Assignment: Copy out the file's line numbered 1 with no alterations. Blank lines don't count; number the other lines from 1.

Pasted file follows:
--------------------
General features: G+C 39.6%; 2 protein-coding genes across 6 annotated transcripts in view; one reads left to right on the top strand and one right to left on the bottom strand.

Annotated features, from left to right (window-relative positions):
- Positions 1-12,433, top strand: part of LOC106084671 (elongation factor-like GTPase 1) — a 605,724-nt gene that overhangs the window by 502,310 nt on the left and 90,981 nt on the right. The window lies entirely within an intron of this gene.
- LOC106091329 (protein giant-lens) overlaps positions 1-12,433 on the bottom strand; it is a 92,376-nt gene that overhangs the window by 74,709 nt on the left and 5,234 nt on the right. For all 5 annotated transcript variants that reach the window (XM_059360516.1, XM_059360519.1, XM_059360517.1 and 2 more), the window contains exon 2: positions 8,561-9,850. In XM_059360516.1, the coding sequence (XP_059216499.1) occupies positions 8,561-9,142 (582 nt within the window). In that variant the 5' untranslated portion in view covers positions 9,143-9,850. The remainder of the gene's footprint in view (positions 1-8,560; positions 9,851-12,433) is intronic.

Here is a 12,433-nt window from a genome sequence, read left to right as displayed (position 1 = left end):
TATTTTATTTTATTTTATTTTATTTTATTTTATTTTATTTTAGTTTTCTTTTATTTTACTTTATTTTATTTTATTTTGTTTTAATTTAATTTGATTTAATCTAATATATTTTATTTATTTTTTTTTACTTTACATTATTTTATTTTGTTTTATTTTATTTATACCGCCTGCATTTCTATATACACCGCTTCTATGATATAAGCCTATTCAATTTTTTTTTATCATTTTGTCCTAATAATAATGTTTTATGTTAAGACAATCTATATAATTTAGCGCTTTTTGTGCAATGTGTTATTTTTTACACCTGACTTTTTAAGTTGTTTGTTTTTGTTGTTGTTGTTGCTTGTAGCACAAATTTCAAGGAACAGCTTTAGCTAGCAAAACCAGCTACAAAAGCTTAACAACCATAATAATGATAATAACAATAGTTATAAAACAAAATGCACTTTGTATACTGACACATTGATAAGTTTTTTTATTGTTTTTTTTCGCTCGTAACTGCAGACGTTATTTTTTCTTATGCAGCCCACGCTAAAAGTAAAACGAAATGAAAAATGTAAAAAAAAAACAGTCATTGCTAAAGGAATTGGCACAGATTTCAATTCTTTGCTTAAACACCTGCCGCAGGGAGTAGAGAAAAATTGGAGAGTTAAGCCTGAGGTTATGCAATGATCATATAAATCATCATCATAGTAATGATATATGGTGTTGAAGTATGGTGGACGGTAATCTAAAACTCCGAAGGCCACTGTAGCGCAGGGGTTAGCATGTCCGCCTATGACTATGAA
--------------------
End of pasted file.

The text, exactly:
General features: G+C 39.6%; 2 protein-coding genes across 6 annotated transcripts in view; one reads left to right on the top strand and one right to left on the bottom strand.